- Design icon John Maeda is moving on from the world of venture capital at Kleiner Perkins to Automattic - the makers of WordPress among other things.
Feeding the Future:
- As Hormel's most notorious product, SPAM is a symbol of everything from post-war food technology to how commodities get gussied up with branding. Produced at a rate of 1.5 million cans per week, SPAM is international hit, a regular component of diets across the world but as demographics and attitudes around food in the U.S. have shifted over the years, Hormel has sometimes struggled to maintain its market relevancy there. Bloomberg looks at Hormel's use of anthropologists to develop a new directions in their product offerings and determine which companies make sense to acquire. There's a real difference between understanding the elements of culture to better meet user needs versus understanding how to coerce customers with marketing- in the short history of big, corporate food companies they have mostly relied on the latter. Time will tell where Hormel's efforts fit on that spectrum.
- In an attention economy where marketers, advertisers and UI/UX designers are constantly concerned with the metrics of engagement, the comment sections that follow news stories generate a great deal of activity, an unfortunate percentage of which is made up of toxic vitriol. NPR (with their relative independence from advertising concerns) has decided that it's not worth keeping the troll cave that is the comment section open. Their decision was driven in large part by a deeper analysis to determine that their actual listening audience and the commenters were not really the same crowd. It underscores the difference between organizations that are driven by mission instead of purely focusing on profit at any societal cost.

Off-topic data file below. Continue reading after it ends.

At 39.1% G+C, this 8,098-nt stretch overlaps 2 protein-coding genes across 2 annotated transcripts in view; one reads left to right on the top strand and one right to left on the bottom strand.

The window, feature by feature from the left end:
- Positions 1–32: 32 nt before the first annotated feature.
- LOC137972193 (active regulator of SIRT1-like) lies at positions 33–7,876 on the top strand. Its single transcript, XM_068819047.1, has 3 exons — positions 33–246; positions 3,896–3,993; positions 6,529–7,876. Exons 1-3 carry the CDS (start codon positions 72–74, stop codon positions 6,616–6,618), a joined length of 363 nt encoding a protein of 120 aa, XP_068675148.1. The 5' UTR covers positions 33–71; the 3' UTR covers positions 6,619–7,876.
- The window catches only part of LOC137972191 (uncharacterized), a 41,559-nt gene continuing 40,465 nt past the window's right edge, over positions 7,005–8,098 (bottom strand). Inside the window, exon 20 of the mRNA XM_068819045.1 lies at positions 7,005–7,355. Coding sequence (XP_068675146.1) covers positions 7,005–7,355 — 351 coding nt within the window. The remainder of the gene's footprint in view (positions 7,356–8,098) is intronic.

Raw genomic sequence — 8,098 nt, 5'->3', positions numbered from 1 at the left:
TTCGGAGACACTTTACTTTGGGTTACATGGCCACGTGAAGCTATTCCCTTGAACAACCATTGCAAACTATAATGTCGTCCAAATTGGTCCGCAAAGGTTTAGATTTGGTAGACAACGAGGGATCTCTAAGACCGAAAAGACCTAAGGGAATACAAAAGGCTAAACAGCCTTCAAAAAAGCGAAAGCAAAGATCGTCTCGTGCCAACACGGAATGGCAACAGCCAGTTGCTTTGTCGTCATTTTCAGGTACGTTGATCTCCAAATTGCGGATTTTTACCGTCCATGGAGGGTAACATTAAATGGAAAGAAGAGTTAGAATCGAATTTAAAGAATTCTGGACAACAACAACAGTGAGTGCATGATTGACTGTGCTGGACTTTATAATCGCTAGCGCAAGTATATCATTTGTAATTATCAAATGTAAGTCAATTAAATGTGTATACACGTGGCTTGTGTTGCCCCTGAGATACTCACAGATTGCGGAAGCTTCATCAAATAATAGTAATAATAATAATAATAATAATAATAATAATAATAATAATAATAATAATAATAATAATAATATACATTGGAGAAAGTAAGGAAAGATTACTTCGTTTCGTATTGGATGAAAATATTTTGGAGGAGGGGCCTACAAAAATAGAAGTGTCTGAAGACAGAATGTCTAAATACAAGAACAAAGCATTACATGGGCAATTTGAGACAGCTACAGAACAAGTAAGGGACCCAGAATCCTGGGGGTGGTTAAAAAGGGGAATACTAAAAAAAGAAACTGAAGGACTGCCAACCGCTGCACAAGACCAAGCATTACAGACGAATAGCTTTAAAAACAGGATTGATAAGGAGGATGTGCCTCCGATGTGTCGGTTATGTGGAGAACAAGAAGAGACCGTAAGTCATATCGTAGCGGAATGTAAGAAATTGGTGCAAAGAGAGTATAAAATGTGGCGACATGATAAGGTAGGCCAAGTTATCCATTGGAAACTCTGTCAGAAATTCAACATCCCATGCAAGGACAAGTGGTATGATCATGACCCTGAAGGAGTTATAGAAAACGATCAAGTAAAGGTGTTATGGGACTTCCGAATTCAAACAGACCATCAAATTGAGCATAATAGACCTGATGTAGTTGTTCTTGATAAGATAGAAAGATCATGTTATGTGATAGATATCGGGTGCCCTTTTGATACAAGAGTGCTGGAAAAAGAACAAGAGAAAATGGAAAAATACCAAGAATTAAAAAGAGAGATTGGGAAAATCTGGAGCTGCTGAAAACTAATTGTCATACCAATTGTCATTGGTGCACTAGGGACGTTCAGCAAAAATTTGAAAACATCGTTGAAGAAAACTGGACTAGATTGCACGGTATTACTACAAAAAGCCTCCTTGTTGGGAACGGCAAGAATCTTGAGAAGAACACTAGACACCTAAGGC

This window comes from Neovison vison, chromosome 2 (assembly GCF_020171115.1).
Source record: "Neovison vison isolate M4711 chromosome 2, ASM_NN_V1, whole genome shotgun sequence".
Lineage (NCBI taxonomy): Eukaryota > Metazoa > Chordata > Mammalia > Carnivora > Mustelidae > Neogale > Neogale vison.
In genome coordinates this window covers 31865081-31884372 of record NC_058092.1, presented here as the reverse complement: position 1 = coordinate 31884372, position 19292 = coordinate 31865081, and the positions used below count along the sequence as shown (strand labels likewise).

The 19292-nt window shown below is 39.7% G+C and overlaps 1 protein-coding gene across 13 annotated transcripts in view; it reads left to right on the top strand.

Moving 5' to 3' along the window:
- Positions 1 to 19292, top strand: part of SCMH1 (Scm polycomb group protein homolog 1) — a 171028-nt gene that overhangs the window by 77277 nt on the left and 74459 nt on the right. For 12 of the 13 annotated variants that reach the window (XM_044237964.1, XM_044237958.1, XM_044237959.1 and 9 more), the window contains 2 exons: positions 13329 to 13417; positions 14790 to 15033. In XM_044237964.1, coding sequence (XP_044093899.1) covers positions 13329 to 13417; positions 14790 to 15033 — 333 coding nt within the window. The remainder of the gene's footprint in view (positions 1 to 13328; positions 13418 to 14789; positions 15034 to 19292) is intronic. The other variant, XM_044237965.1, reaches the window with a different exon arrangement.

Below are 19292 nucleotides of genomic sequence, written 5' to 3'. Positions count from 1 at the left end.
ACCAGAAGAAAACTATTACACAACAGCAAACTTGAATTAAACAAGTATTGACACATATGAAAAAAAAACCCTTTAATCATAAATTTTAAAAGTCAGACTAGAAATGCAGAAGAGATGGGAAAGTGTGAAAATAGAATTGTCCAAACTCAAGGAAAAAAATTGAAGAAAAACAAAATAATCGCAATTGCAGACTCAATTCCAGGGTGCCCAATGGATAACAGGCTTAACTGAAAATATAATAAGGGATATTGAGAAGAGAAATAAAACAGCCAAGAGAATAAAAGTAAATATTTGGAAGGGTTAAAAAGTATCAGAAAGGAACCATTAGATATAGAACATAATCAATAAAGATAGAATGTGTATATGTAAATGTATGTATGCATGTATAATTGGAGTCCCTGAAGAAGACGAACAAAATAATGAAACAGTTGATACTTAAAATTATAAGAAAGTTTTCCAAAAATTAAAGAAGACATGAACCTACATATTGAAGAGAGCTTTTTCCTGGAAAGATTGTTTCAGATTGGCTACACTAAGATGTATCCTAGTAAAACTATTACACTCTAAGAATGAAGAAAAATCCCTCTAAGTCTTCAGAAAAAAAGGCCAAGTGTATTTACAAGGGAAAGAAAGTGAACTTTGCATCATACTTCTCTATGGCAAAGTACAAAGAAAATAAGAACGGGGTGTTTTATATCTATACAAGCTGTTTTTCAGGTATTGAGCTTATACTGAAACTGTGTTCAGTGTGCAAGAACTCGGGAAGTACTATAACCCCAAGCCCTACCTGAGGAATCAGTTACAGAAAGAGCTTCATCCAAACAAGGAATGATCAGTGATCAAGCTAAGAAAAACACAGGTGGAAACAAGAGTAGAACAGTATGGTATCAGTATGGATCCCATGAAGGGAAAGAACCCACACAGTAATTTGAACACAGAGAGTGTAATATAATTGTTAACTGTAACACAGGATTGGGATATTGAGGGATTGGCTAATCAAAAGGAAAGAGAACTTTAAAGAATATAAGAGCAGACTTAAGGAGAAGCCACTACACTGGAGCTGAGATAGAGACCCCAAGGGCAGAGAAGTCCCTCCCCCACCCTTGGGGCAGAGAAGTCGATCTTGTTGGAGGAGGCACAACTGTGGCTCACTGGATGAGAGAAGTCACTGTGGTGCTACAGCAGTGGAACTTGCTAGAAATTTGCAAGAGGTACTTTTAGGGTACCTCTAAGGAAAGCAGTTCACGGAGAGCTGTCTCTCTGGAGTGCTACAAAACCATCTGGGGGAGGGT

Roadmapping the Future:
- From banks to tech companies, many are betting on (and pushing for) a cashless future, where all transactions pass through an electronic portal at some point. While this is portrayed as a more convenient, secure, and clean way of moving money around, there's also the potential for huge losses in terms of privacy, community autonomy and the kinds of 'gray markets' that allow those on the lower end of the economic food chain to survive.
- It can be easy to forget that many 'disruptive' technologies intended to democratize access are still far from evenly distributed and leave those promises of revolutionary change unfulfilled. For example, many in the U.S. still do not have reliable access to the internet - now a library in Denver is letting patrons take out Wi-Fi hotspots to help close the gap on the digital divide.
- One of the recurring obstacles faced by wearable tech companies is the variability of human bodies, including things like skin sensitivity. McDonald's just pulled a simple pedometer product for kids based on complaints of skin irritation.